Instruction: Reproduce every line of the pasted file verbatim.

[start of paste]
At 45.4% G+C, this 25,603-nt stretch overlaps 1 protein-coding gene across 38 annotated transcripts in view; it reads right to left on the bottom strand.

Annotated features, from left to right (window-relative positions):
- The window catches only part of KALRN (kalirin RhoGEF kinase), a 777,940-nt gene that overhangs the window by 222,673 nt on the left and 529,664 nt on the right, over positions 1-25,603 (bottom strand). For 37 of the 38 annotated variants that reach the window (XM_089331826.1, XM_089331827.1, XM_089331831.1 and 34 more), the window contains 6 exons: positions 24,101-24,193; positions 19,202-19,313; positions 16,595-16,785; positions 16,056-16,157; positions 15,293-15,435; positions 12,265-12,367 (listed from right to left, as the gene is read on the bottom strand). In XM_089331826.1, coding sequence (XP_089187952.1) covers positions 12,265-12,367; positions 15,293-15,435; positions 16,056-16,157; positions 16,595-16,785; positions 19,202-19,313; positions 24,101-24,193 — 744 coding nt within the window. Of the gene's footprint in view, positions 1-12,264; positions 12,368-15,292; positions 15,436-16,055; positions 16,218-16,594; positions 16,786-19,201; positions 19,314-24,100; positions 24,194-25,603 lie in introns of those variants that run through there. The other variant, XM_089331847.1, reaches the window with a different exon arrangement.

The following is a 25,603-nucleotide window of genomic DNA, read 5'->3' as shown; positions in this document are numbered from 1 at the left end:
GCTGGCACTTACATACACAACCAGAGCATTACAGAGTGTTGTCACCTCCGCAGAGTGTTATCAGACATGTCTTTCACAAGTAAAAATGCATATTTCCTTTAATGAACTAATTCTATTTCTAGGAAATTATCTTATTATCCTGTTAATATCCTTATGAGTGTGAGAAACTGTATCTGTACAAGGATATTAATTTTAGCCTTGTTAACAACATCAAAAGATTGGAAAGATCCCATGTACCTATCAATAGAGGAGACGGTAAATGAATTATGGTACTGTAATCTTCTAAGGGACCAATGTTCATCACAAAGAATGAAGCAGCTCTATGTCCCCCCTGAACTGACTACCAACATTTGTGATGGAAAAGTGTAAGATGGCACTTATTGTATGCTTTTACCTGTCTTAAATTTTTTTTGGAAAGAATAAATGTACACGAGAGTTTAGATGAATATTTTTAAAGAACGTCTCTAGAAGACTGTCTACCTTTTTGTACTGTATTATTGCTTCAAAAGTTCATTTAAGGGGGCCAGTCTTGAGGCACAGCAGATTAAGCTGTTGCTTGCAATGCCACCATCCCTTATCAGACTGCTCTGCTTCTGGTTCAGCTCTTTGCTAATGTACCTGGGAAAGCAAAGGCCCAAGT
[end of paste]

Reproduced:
At 45.4% G+C, this 25,603-nt stretch overlaps 1 protein-coding gene across 38 annotated transcripts in view; it reads right to left on the bottom strand.

Annotated features, from left to right (window-relative positions):
- The window catches only part of KALRN (kalirin RhoGEF kinase), a 777,940-nt gene that overhangs the window by 222,673 nt on the left and 529,664 nt on the right, over positions 1-25,603 (bottom strand). For 37 of the 38 annotated variants that reach the window (XM_089331826.1, XM_089331827.1, XM_089331831.1 and 34 more), the window contains 6 exons: positions 24,101-24,193; positions 19,202-19,313; positions 16,595-16,785; positions 16,056-16,157; positions 15,293-15,435; positions 12,265-12,367 (listed from right to left, as the gene is read on the bottom strand). In XM_089331826.1, coding sequence (XP_089187952.1) covers positions 12,265-12,367; positions 15,293-15,435; positions 16,056-16,157; positions 16,595-16,785; positions 19,202-19,313; positions 24,101-24,193 — 744 coding nt within the window. Of the gene's footprint in view, positions 1-12,264; positions 12,368-15,292; positions 15,436-16,055; positions 16,218-16,594; positions 16,786-19,201; positions 19,314-24,100; positions 24,194-25,603 lie in introns of those variants that run through there. The other variant, XM_089331847.1, reaches the window with a different exon arrangement.

The following is a 25,603-nucleotide window of genomic DNA, read 5'->3' as shown; positions in this document are numbered from 1 at the left end:
GCTGGCACTTACATACACAACCAGAGCATTACAGAGTGTTGTCACCTCCGCAGAGTGTTATCAGACATGTCTTTCACAAGTAAAAATGCATATTTCCTTTAATGAACTAATTCTATTTCTAGGAAATTATCTTATTATCCTGTTAATATCCTTATGAGTGTGAGAAACTGTATCTGTACAAGGATATTAATTTTAGCCTTGTTAACAACATCAAAAGATTGGAAAGATCCCATGTACCTATCAATAGAGGAGACGGTAAATGAATTATGGTACTGTAATCTTCTAAGGGACCAATGTTCATCACAAAGAATGAAGCAGCTCTATGTCCCCCCTGAACTGACTACCAACATTTGTGATGGAAAAGTGTAAGATGGCACTTATTGTATGCTTTTACCTGTCTTAAATTTTTTTTGGAAAGAATAAATGTACACGAGAGTTTAGATGAATATTTTTAAAGAACGTCTCTAGAAGACTGTCTACCTTTTTGTACTGTATTATTGCTTCAAAAGTTCATTTAAGGGGGCCAGTCTTGAGGCACAGCAGATTAAGCTGTTGCTTGCAATGCCACCATCCCTTATCAGACTGCTCTGCTTCTGGTTCAGCTCTTTGCTAATGTACCTGGGAAAGCAAAGGCCCAAGT